Monday, August 28, 2006

And the twist is. . .


Becky Miller nailed it.

The Twist in The Sixth Sense is that the man who thought he was helping the little boy stop imagining that he saw dead people was actually one of the dead and the little boy, who was gifted with this sixth sense, was helping him.



Love that ending! There are several other of M. Night Shyamalan's movies I'd love to explore. Not sure which one is next. Could it be The Village or Unbreakable? Hmmmm.

Don't forget to visit Favorite Pastimes this week where I'm blogging. I'm posting an interview with Carol Umberger. And my character for Brandilyn Collin's Scenes and Beans character blog is up today! (although there are three Bev Trexel writers and that isn't my post) Be sure to click on the Scenes and Beans icon to the left and visit the character blog.

Blessing!
Beth.

Saturday, August 26, 2006

Do the Twist: M. Night Shyamalan


Recently I participated in a flash fiction contest--flash fiction defined as a short story under a thousand words. One wouldn't think it would be too difficult for a novelist to write a short story. I learned a lot. First that I was trying to put too much story into it. Second, it was a great exercise in writing tight. Third, I was missing something--that umph that gives the story/scene meaning.

I put it aside for a few weeks hoping that the missing piece would reveal itself to me while I was thinking about something completely different, or in the middle of the night (often that's when my best ideas occur). But the meaning of the story I'd written didn't reveal itself to me. Does that sound strange--that I would wait for my story's meaning to magically appear? Welcome to my world!

My daughter wants to see Lady in the Water, M Night Shyamalan's latest movie. We began a discussion of his movies and why we enjoyed them. The main reason--the twist at the end.

Aha, that is what my story was missing. I need a twist. I love twists at the end. After all as writers, isn't that one of the things we strive for--something unexpected.
Here's a synopsis of his film, Sixth Sense.
After the assault and suicide of one of his ex-patients, award-winning child psychologist Malcolm Crowe (Bruce Willis) is left determined to help a young boy named Cole, who suffers from the same diagnosis as the ex-patient - they both see dead people. Malcolm cannot rest until he makes amends for his feelings of failure, created by the mental breakdown of the first patient.
Cole is a young boy who is paralyzed by fear from his visions of dead people. His mother is at her wits end trying to cope with Cole's eccentricities. With the help of Dr. Crowe, Cole goes on a journey of self as he learns to overcome his fears, all the while discovering the purpose of his gift.

The synopsis, however, does not tell us about the Twist. I'm sure you've seen the movie or at least heard about it.

And the Twist is??????? I want to hear your comments. What is the Twist? I'll post the answer tomorrow if I dont' hear from you or even if I do. If I have the time and the energy because I'm also posting at Favorite Pastimes this week (be SURE to stop by there) I hope to explore the Twist in each of his movies.

Oh and BTW, I did come up with a twist to my story. I had to completely rewrite it, but I love it. I'm not sure how others will feel about it, but the meaning I knew was hidden somewhere in the story magically revealed itself to me. . .as I knew it would.

Blessings!
Beth.

Wednesday, August 23, 2006

SFF Blog Tour: Interview with Kathy Tyers Part II

Welcome to Day 3 of the CSFF Blog tour featuring Science Fiction author Kathy Tyers.

What is your personal all-time favorite SF work and why?

By “SF,” if you mean “speculative fiction,” including all of the speculative genres, that’s easy. Lord of the Rings—the books, though I also enjoyed the movies. For sheer richness of invention, the Lewisian sense of longing for a country I’ve never visited, the memorable characters, and for the many years of pleasure I’ve drawn from that trilogy. By the time I graduated from high school, I’d read them … well … more times than I like to admit. I’m fairly good at LotR trivia (not as good with the Silmarillion, but Tolkien knew it wasn’t finished, and the writer-side of me feels it’s unfair to show his unfinished work to the world. The fan-side of me is glad to have anything he wrote.).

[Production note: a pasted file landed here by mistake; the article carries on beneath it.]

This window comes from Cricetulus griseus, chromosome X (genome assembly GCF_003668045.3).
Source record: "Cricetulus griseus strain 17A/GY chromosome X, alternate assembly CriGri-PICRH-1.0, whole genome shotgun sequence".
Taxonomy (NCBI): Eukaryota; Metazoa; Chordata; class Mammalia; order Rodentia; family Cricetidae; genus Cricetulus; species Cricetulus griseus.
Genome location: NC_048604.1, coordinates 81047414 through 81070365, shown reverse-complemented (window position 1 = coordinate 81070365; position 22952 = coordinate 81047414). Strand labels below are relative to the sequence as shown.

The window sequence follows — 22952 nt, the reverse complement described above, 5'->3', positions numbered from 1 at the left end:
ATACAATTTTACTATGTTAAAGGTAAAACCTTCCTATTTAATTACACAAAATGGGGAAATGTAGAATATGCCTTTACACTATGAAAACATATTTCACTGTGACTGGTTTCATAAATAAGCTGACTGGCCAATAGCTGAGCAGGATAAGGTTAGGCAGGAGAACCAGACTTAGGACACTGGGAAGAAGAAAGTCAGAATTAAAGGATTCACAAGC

If you restrict me to science fiction, it’s harder to come up with one book. There are so many excellent works that I haven’t read yet.

What is your faith stance, and how does it affect your writing?

I’m a Christian. It should affect everything I do.

What Christian book(s) (fiction or non-fiction) have had the greatest impact on your thought and writing?

All that Tolkien immersion certainly had a profound effect. The Screwtape Letters forced me to take Pascal’s Wager and get serious about my Christianity. For several years after that, I read everything Lewis I could get my hands on. I recently re-read Kathleen Norris’s The Cloister Walk and enjoyed it as much as ever. I know there’ve been others, but they aren’t coming to mind at the moment. My brain is stuffed full of graduate school, writing a novel, and trying to memorize the Hebrew alphabet for next term’s classes. Every time I cram something new into my brain, evidently something else goes away.

When you write, have you ever come across theological “puzzles” you had to sort through to your own satisfaction before you could continue with the story?

Yes. I often have to leave gaps in my rough drafts. At that stage, the goal is to just get something on paper. I know I can go back and fill the gaps later. The Firebird trilogy was full of issues that had to be thought through, starting with How can you possibly write about a universe in which telepathy could be practiced by godly people? Inventing a “false faith” for Lady Firebird’s background was shamefully easy, though I didn’t try to think it through in great depth. Fusion Fire required some long talks with my pastor regarding, “How can a good God allow evil to exist?” Crown of Fire was originally going to be two books, one about pride and another about atonement. Writing about these issues forced me to think about them in some depth and from various angles.